The S & M aspect of Ruka’s act, really is a cover – this is really all about power (though you may feel that’s really all most S & M is about).  It’s a massive ego trip on the part of a girl who wasn’t as popular as she thought she should be, lost the big role in the school play as a result, and dedicated her life to getting revenge on the world for daring not to adore her.  For a cornered Iwai what she faces is undeniably a terrifying scenario, but there’s no self-pity and wetting herself – nor though is there any rush of superpowers.  She’s outmatched but defiant through her tears, and the worst part for her is that Kiri is lost to her, seemingly as broken to Ruka’s will as the others.  Yet Kiri is of a different order than the others, and perhaps even to the other Authors – his will is stronger, and it’s when Iwai in her darkest moments calls him a dummy and says she hates him that he snaps to his senses with extreme prejudice.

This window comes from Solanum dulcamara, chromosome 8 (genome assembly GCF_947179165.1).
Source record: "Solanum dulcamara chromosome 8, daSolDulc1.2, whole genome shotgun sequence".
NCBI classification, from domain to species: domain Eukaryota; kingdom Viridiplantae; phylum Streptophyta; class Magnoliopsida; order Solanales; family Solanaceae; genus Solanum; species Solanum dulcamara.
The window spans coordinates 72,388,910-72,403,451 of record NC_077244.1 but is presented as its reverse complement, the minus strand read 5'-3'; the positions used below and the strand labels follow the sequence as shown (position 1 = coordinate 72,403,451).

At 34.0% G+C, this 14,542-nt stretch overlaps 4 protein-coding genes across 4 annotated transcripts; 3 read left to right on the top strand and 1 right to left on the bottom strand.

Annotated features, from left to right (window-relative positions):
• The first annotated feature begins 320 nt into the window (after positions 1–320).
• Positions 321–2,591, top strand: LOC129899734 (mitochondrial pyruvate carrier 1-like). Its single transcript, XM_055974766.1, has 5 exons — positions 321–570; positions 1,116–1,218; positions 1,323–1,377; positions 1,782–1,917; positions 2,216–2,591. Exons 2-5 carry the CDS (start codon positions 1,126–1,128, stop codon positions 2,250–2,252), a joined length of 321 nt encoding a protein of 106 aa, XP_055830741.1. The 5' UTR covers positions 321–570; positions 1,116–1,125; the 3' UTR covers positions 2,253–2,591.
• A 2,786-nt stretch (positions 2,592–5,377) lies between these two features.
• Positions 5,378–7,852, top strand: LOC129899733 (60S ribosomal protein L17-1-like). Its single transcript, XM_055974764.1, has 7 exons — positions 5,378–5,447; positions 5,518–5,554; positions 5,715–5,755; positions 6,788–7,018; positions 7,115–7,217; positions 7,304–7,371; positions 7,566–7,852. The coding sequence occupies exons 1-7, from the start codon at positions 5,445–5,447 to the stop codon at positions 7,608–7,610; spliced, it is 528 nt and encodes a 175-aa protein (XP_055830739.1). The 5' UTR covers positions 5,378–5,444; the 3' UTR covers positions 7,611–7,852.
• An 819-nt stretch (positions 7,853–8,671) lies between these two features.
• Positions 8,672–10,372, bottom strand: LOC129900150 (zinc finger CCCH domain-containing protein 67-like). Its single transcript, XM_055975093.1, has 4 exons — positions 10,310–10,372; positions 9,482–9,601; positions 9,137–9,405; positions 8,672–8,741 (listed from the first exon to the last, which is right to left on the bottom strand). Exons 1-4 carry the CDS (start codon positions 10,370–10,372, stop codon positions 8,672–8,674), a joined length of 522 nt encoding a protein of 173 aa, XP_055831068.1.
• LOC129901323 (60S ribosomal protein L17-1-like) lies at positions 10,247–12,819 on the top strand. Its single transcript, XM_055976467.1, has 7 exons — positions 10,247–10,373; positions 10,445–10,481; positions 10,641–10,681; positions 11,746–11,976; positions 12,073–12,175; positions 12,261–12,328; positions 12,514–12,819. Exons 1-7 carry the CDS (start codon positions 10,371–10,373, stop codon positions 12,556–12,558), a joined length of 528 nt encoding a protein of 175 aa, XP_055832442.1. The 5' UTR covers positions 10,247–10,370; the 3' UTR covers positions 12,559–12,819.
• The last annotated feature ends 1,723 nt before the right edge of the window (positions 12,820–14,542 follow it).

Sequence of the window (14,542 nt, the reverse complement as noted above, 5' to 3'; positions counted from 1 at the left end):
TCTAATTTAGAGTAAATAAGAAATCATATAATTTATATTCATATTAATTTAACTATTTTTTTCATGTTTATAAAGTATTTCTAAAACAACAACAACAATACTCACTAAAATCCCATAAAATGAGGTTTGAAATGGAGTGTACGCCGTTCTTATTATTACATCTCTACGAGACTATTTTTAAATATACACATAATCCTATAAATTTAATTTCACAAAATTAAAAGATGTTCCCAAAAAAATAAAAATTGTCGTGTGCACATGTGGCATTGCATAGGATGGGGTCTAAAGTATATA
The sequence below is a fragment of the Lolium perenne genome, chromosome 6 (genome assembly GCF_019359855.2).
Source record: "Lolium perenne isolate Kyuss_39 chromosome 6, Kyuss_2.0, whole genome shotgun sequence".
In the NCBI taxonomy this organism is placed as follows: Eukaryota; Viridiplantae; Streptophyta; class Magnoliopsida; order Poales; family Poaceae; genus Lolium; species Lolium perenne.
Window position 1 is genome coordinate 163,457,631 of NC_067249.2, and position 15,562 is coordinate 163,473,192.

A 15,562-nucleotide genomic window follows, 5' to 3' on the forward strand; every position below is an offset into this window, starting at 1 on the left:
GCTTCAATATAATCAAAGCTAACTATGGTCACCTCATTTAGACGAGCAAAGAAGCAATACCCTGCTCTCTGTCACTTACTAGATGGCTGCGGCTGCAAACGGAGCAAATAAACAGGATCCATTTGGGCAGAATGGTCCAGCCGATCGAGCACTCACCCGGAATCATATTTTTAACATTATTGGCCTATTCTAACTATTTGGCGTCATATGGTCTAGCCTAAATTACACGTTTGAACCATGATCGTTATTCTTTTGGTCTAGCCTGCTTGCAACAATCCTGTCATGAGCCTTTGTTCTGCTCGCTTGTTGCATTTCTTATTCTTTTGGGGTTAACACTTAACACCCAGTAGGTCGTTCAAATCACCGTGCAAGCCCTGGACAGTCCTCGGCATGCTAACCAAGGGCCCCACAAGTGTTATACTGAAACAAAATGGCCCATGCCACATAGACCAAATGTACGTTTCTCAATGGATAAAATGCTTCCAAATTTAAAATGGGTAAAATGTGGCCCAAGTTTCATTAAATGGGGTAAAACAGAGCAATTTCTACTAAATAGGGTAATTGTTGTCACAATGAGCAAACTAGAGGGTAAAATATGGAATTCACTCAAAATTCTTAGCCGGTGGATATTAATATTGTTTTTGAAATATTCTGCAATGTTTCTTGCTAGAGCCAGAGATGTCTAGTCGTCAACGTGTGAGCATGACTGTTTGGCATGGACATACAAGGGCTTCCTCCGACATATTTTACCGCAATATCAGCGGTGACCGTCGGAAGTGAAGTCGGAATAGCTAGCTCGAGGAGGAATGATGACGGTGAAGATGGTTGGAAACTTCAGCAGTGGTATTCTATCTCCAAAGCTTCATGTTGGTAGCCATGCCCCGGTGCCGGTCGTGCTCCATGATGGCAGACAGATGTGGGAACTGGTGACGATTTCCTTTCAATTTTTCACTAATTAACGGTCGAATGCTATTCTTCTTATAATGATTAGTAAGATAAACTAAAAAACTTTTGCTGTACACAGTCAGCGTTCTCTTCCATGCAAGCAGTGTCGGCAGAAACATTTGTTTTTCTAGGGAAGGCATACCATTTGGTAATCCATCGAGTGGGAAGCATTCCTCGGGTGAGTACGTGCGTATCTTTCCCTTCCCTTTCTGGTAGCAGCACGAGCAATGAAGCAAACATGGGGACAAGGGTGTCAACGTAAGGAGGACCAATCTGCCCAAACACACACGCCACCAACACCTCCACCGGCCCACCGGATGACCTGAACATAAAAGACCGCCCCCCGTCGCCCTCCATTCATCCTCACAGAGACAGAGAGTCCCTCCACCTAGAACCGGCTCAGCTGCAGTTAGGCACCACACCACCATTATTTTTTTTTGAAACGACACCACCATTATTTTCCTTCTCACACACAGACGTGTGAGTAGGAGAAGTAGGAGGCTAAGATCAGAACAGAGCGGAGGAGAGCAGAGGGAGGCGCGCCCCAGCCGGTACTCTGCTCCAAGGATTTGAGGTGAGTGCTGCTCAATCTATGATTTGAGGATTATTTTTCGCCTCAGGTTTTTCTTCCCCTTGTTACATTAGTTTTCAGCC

One thing can be said for sure about Kiri – he’s certainly badass with that scissors in his hand.  He’s gentle with Iwai but though he’s resisted killing anyone – quite intentionally, for certain – he’s not remotely sentimental about doing serious damage to his opponents.  Kiri hasn’t started a fight yet – every act of violence has been self-defense (or Iwai-defense) – but they’ve been bloody affairs and this one was no exception (the slicing of Romeo’s cheek was especially brutal).  The sepia-toned look of the action sequences may or may not appeal to you, but the choreography and animation in this scenes is really stunning – Crime Edge is not first an action series, but it delivers big-time in the moments where it’s called for.  Kiri is able to best Ruka and Romeo (and her slaves) with ease, but even so the tables turn against him when Seigi shows up with his Book of Judgment – originally intended to use against Ruka, who Seigi had tried to goad into killing The Queen – but which he’s only too happy to use against Kiri for seeming to enjoy the fight too much.  It’s only the unexpected intervention of Yamane and Kozakura that seems to save his neck.